7. Re: System headers, compiler conformance...

    s0suk3@gmail.com writes:
    >On Aug 8, 3:20=A0pm, viza
    >wrote:
    >> On Fri, 08 Aug 2008 12:08:45 -0700, s0suk3 wrote:
    >> > I have a C source file that includes several system header files (namel=

    >y
    >> > , , and ).
    >> > When I compile it by invoking the compiler in conforming mode, it
    >> > doesn't object to the inclusion of the headers, but it gives me errors
    >> > for every function, type, etc, that I use
    >> > when I compile it in non-conforming mode, it's All Good.

    >>
    >> Try using gcc -E to inspect the output of the pre-processor.
    >>
    >> $ cat foo.c
    >> #include
    >>
    >> $ gcc -E foo.c -o foo.cpp
    >> $ cat foo.cpp
    >> /* header.h header file */
    >>
    >> int foo(int);
    >>
    >> $
    >>
    >> See if the headers are there.
    >>
    >> It might be that they are included conditionally:
    >>
    >> #ifdef SOMETHING
    >>
    >> int foo(int);
    >>
    >> #endif
    >>
    >> in which case then the macro SOMETHING might not be defined in standard
    >> mode.

    >
    >You're right. Thanks. One macro that's conditioning-out something that
    >I need (the 'addrinfo' struct, and the getnameinfo() and
    >freeaddrinfo() funcs) is '__USE_POSIX', in the header. So I
    >could define this macro in my source, but I think there are other
    >things that are being conditioned-out, and going through all those
    >header files seems cumbersome, plus that doesn't seem like a good
    >solution anyway.
    >
    >The gcc flag I'm using is std=3Dc99. The code I have uses C99 features
    >that will be disabled if I don't use that flag. What do you suggest I
    >should do?
    >


    1) don't use the c99 features in question.

    2) from the gcc man page

    Even when this option is not specified, you can still use some of
    the features of newer standards in so far as they do not conflict
    with previous C standards. For example, you may use "__restrict__"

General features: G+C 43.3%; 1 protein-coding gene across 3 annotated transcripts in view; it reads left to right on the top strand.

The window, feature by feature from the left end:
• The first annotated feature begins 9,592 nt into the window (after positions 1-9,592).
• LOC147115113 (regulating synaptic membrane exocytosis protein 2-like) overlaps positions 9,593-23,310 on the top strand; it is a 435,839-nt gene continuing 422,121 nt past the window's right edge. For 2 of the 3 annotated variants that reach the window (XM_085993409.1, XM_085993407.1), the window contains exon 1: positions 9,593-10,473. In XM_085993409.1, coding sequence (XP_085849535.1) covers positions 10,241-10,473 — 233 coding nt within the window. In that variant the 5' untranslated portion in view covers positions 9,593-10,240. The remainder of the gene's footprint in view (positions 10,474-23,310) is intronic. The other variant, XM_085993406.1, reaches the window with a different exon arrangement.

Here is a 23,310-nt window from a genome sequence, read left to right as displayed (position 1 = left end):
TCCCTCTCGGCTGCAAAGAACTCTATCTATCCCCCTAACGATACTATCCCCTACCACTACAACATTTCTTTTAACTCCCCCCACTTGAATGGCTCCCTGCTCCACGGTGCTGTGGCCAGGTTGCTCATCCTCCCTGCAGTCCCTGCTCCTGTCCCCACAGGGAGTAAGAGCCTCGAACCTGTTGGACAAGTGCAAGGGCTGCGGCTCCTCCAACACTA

even when -std=c99 is not specified.

  8. Re: System headers, compiler conformance...

    s0suk3@gmail.com wrote:
    > On Aug 8, 4:10 pm, Ian Collins wrote:
    >> s0suk3@gmail.com wrote:
    >>> Hi,
    >>> I have a C source file that includes several system header files
    >>> (namely , , and ). When
    >>> I compile it by invoking the compiler in conforming mode, it doesn't
    >>> object to the inclusion of the headers, but it gives me errors for
    >>> every function, type, etc, that I use that's supposed to be defined in
    >>> the header file, saying that it's undefined. (In other words, it acts
    >>> as though the header file didn't define anything.) But when I compile
    >>> it in non-conforming mode, it's All Good.
    >>> Does anybody know why is this and how I can fix it? Do I have use non-
    >>> conforming mode for every file that uses non-standard headers?

    >> Something in your code or build is broken.
    >>
    >> Post a short example with the errors you see and how you compiled it.
    >>

    >
    > Like I mentioned to Viza, they're macros in the system header files
    > that seem to be undefined when I invoke the compiler in conforming
    > mode. Here are the errors from the compiler:
    >

    Then add -D to your build line. It's odd that this should be
    happening.

    Try this:

    #include
    #include

    int main(void)
    {
    struct addrinfo hints;
    struct addrinfo* res;

    getaddrinfo( "host", "service", &hints, &res );
    }

    it compiles fine with gcc4 and Sun C99 on Solaris.

    --
    Ian Collins.

  9. Re: System headers, compiler conformance...

    On Fri, 08 Aug 2008 14:32:00 -0700, s0suk3 wrote:

    > The gcc flag I'm using is std=c99. The code I have uses C99 features
    > that will be disabled if I don't use that flag. What do you suggest I
    > should do?


    -std=gnu99

  10. Re: System headers, compiler conformance...

    Scott Lurndal wrote:
    >
    > If you try to compile with std=C99, your program can _ONLY_ use c99 features.
    >

    Utter nonsense.

    > That means you cannot use getaddrinfo or sockets because they're not defined by
    > c99.
    >

    Utter nonsense.

    They aren't defined by c90 either, they are declared in the appropriate
    system headers which the OP has included.

    > Why do you want to specify -std=c99, and did you read the gcc man page?
    >

    Probably stop gcc warning when invoked in C90 conforming mode.

    --
    Ian Collins.

  11. Re: System headers, compiler conformance...

    s0suk3@gmail.com writes:

    > On Aug 8, 3:20Â*pm, viza
    > wrote:
    >> On Fri, 08 Aug 2008 12:08:45 -0700, s0suk3 wrote:
    >> > I have a C source file that includes several system header files (namely
    >> > , , and ).
    >> > When I compile it by invoking the compiler in conforming mode, it
    >> > doesn't object to the inclusion of the headers, but it gives me errors
    >> > for every function, type, etc, that I use


    > The gcc flag I'm using is std=c99. The code I have uses C99 features
    > that will be disabled if I don't use that flag. What do you suggest I
    > should do?


    If you want POSIX functions (the most likely case) just add